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Pediatr Res. 2015 Sep;78(3):304-9. doi: 10.1038/pr.2015.99. Epub 2015 May 21.

Scoring system for periventricular leukomalacia in infants with congenital heart disease.

Author information

1
Division of Neurology, The Children's Hospital of Philadelphia, Philadelphia, Pennsylvania.
2
1] Division of Neurology, The Children's Hospital of Philadelphia, Philadelphia, Pennsylvania [2] Departments of Physics and Astronomy, University of Pennsylvania, Philadelphia, Pennsylvania.
3
Perelman School of Medicine, University of Pennsylvania, Philadelphia, Pennsylvania.
4
Bioengineering, University of Pennsylvania, Philadelphia, Pennsylvania.
5
Departments of Physics and Astronomy, University of Pennsylvania, Philadelphia, Pennsylvania.
6
Biostatistics and Epidemiology, University of Pennsylvania, Philadelphia, Pennsylvania.
7
The Optics Division, Athinoula A. Martinos Center for Biomedical Imaging, Massachusetts General Hospital, Harvard Medical School, Charlestown, Massachusetts.
8
Department of Radiology, The Children's Hospital of Philadelphia, Philadelphia, Pennsylvania.

Abstract

BACKGROUND:

Currently two magnetic resonance imaging (MRI) methods have been used to assess periventricular leukomalacia (PVL) severity in infants with congenital heart disease: manual volumetric lesion segmentation and an observational categorical scale. Volumetric classification is labor intensive and the categorical scale is quick but unreliable. We propose the quartered point system (QPS) as a novel, intuitive, time-efficient metric with high interrater agreement.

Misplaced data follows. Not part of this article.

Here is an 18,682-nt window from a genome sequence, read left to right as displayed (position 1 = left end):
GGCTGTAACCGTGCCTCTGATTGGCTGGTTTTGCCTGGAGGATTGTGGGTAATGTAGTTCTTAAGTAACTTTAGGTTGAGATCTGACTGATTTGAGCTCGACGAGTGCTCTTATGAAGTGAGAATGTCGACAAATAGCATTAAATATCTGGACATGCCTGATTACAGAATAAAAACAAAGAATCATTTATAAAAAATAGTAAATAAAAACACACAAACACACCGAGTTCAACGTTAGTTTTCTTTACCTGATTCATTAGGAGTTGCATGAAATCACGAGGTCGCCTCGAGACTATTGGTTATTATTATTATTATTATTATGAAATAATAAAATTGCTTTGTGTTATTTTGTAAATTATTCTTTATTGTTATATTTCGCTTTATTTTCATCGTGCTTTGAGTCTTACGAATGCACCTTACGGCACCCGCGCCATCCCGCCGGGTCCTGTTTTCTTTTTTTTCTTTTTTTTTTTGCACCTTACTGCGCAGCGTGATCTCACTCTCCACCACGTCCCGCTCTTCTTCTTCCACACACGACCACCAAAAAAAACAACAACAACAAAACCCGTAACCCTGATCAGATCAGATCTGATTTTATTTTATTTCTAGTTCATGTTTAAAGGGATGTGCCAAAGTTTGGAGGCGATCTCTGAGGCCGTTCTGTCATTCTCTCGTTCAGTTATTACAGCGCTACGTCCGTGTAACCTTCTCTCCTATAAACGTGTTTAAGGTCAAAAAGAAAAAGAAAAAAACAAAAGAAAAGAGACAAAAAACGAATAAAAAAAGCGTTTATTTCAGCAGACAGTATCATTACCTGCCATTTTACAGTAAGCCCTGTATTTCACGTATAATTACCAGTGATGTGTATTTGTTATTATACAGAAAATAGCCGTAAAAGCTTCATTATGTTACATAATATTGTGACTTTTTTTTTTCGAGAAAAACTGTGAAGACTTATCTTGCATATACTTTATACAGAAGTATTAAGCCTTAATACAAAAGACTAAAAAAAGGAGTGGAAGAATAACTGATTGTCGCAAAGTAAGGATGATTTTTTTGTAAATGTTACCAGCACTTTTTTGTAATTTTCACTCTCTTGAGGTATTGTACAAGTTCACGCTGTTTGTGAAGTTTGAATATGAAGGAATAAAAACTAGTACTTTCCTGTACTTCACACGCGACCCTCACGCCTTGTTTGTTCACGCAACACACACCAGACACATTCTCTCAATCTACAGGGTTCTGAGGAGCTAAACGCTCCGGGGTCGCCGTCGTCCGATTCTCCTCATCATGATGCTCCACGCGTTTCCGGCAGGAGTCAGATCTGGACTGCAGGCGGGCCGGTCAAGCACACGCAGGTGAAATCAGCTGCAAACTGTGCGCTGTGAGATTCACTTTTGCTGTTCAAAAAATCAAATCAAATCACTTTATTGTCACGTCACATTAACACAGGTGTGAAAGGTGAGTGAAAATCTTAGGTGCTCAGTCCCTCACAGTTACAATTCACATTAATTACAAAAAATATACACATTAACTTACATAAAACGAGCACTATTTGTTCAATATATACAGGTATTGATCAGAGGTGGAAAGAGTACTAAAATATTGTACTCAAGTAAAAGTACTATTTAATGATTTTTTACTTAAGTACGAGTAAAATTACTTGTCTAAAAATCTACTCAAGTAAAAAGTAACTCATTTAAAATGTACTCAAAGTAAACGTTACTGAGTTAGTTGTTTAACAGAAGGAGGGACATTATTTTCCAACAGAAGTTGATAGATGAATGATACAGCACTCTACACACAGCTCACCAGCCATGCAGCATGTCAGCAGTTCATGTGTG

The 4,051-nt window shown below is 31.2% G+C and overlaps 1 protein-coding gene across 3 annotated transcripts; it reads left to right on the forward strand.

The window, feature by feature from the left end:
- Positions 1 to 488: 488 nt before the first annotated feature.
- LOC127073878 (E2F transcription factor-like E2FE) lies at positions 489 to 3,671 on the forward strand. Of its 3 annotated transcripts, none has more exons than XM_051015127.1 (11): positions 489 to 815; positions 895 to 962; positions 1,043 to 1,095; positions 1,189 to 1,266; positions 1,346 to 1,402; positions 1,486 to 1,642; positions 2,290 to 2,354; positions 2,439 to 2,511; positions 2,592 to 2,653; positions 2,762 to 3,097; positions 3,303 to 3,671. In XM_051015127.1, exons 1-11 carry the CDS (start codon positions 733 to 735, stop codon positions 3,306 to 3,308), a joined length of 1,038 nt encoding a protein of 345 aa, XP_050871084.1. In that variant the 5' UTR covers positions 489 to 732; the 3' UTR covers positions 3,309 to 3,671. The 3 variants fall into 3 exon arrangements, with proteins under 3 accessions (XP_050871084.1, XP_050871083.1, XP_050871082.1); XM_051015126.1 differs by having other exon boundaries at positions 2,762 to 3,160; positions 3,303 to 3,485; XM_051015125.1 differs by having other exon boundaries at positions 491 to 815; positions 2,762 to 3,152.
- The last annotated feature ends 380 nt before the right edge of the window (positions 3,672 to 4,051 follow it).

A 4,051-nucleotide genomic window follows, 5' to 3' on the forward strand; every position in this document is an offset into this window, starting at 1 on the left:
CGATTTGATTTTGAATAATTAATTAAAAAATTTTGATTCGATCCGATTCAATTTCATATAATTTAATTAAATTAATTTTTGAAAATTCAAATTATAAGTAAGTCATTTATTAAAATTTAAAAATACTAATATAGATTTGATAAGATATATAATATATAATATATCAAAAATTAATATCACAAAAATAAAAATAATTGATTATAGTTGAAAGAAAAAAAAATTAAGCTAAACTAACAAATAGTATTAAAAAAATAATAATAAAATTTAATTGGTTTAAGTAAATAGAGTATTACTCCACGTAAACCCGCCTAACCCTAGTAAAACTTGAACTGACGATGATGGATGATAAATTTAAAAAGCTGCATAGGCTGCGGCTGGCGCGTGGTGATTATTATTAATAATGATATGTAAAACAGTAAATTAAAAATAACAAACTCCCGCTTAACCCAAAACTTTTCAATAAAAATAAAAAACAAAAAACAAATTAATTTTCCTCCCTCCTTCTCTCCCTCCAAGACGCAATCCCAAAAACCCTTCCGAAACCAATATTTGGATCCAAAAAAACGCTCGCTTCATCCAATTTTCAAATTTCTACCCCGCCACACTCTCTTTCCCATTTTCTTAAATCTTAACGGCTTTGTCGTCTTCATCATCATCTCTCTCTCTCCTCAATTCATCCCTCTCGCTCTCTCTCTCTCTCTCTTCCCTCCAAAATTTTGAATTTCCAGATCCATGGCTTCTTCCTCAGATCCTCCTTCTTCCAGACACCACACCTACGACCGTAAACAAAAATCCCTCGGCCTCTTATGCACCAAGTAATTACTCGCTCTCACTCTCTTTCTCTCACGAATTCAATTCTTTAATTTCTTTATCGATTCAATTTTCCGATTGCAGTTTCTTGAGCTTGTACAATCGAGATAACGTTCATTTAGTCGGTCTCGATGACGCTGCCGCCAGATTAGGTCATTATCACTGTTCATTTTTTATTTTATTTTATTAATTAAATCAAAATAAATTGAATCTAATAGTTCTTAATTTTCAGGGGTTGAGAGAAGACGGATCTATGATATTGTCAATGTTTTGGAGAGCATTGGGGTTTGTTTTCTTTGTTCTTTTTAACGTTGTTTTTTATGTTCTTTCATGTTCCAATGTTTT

METHODS:

QPS is an observational scale that asks the rater to score MRIs on the basis of lesion size, number, and distribution. Pre- and postoperative brain MRIs were obtained on term congenital heart disease infants. Three independent observers scored PVL severity using all three methods: volumetric segmentation, categorical scale, and QPS.

RESULTS:

One-hundred and thirty-five MRIs were obtained from 72 infants; PVL was seen in 48 MRIs. Volumetric measurements among the three raters were highly concordant (ρc = 0.94-0.96). Categorical scale severity scores were in poor agreement between observers (κ = 0.17) and fair agreement with volumetrically determined severity (κ = 0.26). QPS scores were in very good agreement between observers (κ = 0.82) and with volumetric severity (κ = 0.81).

CONCLUSION:

QPS minimizes training and sophisticated radiologic analysis and increases interrater reliability. QPS offers greater sensitivity to stratify PVL severity and has the potential to more accurately correlate with neurodevelopmental outcomes.

PMID:
25996891
PMCID:
PMC4775272
DOI:
10.1038/pr.2015.99
[Indexed for MEDLINE]
Free PMC Article

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